Since the advent of the coalition a little over a year ago anyone with a passing interest in British politics will have been fascinated by the remarkable transformation of Vince Cable from one of the few politicians the public trust into the government’s patsy of choice.
He flicked off the last few scraps of his chrysalis this week with a speech given in his role as Business Secretary to the annual conference of the GMB trades union in Brighton that resulted in at least one delegate walking out and another holding up a banner reading ‘Vince Cable is not welcome here.’
He started well enough praising the unions for showing moderation at what are difficult times for their members and saying that ‘the right to strike is a fundamental right’, before suggesting that this might change if in response to the savage cuts to public spending coming down the line the ‘usual suspects call for general strikes and widespread disruption’ and in doing so ‘impose serious damage to our economic and social fabric.’ Were that to happen then, Mr Cable implies, the pressure on the government to further curb the powers of the unions that were dramatically curtailed in the eighties and never restored by a New Labour government keen to curry favour with big business would ‘ratchet up’.
Cue much deserved booing, heckling and stamping of feet, within the resulting din it was just possible if you listened closely enough to hear the small but heavy clink made by a halo slipping to the floor. Meanwhile in the Tory backwoods there was much rejoicing over another former liberal being converted to the cause of demolishing workers rights.
Back when the coalition was new and the world was innocent the presence of Vince Cable and other Liberal Democrats at the heart of government was thought of as being enough to rein in the worst excesses of the Conservatives; that didn’t go to plan now did it? What happened was that they allowed themselves to be implicated in a frenzy of slashing and burning aimed at dismantling many of our public services that has more to do with ideology than deficit management.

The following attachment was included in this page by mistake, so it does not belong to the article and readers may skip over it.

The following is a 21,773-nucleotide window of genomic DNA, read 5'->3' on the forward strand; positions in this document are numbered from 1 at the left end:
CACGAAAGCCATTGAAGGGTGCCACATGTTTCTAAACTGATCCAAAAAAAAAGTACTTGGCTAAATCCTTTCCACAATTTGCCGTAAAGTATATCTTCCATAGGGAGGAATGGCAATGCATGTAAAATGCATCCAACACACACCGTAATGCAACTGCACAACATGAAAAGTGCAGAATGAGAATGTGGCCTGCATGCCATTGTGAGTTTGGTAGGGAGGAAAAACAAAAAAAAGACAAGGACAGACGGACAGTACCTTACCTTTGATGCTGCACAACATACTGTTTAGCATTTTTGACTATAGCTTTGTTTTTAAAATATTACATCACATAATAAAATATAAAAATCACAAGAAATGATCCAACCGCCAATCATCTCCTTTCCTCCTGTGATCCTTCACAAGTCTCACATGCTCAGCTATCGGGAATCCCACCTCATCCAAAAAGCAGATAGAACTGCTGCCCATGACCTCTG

Nick Clegg may think he has won a victory for his beleaguered party by getting Andrew Lansley’s plans to reform the NHS put on the back boiler, in fact all that has happened is that the damaging upheavals he proposed have been delayed until the Conservatives win a second term; something they look dangerously like doing as the Labour Party continues to fight amongst itself.
Opposition to the spending cuts and the withdrawal of the state has been left to the likes of Archbishop of Canterbury Dr Rowan Williams, I don’t normally favour giving faith leaders a free pass into the political arena, but when they, as he has with his article for the New Statesman this week, use it to ask awkward questions I can accept that it is an idea that is not without its virtues.
The unions too, if the language of Bob Crow and Mark Serwotka and other union leaders is less polite than that of Dr Williams, are asking searching questions about the direction in which the government is leading our society. It may surprise the Tory backwoodsmen but the unions have always favoured jaw, jaw to war, war; but they are increasingly being forced into a corner by a government that is being egged on to a fight by the sillier sections of the right wing media.
As a liberal Vince Cable should as a first response attempt to see a situation from a perspective other than that of those who hold power. The people for whom de-industrialisation and the withdrawal of the state aren’t abstract concepts to be discussed around the cabinet table or in a seminar room; they are disasters with the potential to wreck whole communities.
The excesses of the 1980’s showed that allowing the gap between the rich and the poor to widen unacceptably doesn’t create prosperity and opportunity; it creates resentment and disorder, now it looks like every mistake made then is going to be repeated once again.
It doesn’t have to be that way, which is something the British public recognised way ahead of their political representatives and demonstrated at the ballot box in May 2010. We don’t want the old way of doing political business where everything comes down to an unending wrangle over power, we want a mature and progressive consensus where parties work together for the best interests of the people they represent.
There was once a, naive as it now seems, hope that Vince Cable amongst others understood this and with the formation of the first coalition government since the war would take such an understanding into the corridors of power. How wrong we were.
I used to wonder why David Cameron didn’t dispense with his services after he was caught on tape making idiotic remarks about ‘declaring war’ on Rupert Murdoch by undercover journalists from the Daily Telegraph; I don’t any more. A government going in the wrong direction in a hurry will always have a use for someone like Vince.